Grant: $478,858 - National Institutes of Health - Sep. 17, 2009
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Award Description: The parent grant of this supplement application is focused on testing the mechanistic hypothesis that oligodendrocyte and myelin related (OMR) gene and protein expression deficits in schizophrenia (SZ) are due, at least in part, to abnormalities in the execution of the cell-cycle program by oligodendrocytes. However, despite considerable theoretical and translational interest in the developmental hypothesis of schizophrenia and the known close temporal relationship between myelination and the age of onset of SZ, the parent grant was not designed or resourced to address the fundamental question of whether the OMR and cell cycle abnormalities in schizophrenia arise from developmental challenges or influences. Similarly, although the parent grant goes to considerable lengths to minimize the potential influence of antipsychotic treatment on the results from studies of persons with SZ, it does not attempt to determine the influence, beneficial or detrimental, of antipsychotic medication on the observed OMR and cell-cycle abnormalities directly. Published results from us and others suggest that antipsychotic agents can influence OMR gene expression, but the direction of effect is unclear and how these pharmacological agents affect the execution of the OMR associated cell cycle programs is unknown. Thus, it is not known how age and developmental state modulate OMR gene and protein expression and whether oligodendrocytes are more or less vulnerable to stress within their microenvironment at different postnatal ages. Similarly, it is not clear whether and how the OMR and cell cycle related (CCR) gene and protein expression abnormalities noted in SZ are influenced by antipsychotic medications. The studies proposed in this Supplemental/Revision application are intended to extend the concepts developed in the parent application to address these questions using a well-established animal model of myelin damage and recovery. Mice will be treated with cuprizone for 4 weeks at different ages and the OMR and CCR processes affected by demyelination and remyelination will be studies by quantitative gene and protein expression assays in cortical grey and white matter. Similar procedures will be employed to study the beneficial and/or detrimental effects of typical and atypical antipsychotic agents on OMR and CCR gene and protein expression during demyelination and remyelination. Scientifically, the proposed studies represent an extension of those in the parent grant with direct relevance to the analysis and understanding of the role of myelin, oligodendrocytes and cell-cycle processes in schizophrenia. At the same time, the proposed studies are responsive and faithful to the NIMH topic areas of interest, addressing the 'Translational Science' and the 'Understanding Postnatal Brain Development' and 'critical periods' requirements of the RFA (NOT-OD-09- 058). In addition, this application is responsive to the ARRA in that it will employ two BA-level scientists and ensure the continued employment of a Ph.D. scientist. Furthermore, the award of this application will result in the indirect additional employment of one animal care technician.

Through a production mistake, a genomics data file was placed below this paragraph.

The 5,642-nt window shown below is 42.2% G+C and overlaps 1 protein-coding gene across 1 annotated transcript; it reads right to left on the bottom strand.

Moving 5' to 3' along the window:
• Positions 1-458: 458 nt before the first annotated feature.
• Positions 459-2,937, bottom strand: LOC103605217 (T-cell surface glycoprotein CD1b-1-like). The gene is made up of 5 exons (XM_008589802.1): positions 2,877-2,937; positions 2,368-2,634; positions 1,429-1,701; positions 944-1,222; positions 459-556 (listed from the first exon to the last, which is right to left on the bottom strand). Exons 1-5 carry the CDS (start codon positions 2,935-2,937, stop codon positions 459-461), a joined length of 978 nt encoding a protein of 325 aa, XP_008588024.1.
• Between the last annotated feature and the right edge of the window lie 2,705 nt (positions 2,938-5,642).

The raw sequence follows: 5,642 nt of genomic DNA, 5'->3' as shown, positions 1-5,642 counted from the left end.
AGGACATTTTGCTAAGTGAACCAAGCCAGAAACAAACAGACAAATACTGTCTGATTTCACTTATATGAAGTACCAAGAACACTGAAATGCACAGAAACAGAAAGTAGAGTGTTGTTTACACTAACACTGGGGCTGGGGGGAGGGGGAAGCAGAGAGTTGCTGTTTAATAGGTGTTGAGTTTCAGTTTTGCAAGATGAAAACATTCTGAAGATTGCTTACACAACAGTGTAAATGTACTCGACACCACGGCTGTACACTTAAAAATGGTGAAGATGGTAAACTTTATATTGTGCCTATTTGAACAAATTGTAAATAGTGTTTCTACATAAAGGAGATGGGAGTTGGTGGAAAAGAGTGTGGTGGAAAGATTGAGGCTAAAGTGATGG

Project Description: Recently, genetic, neuroimaging and postmortem neurobiology studies from multiple laboratories have consistently found abnormalities associated with myelination in the brain of persons with schizophrenia. The parent grant of this supplement application is investigating gene and protein expression changes in specific populations of neurons and oligodendrocytes in postmortem tissue from persons with schizophrenia. How myelin associated gene and protein deficits are affected by age and development and how antipsychotic drugs affect demyelination and remyelination is not addressed by the parent grant. The current proposal aims to address both these questions using an animal model system.
Jobs Summary: N/A (Total jobs reported: 0)
Project Status: Not Started
This award's data was last updated on Sep. 17, 2009. Help expand these official descriptions using the wiki below.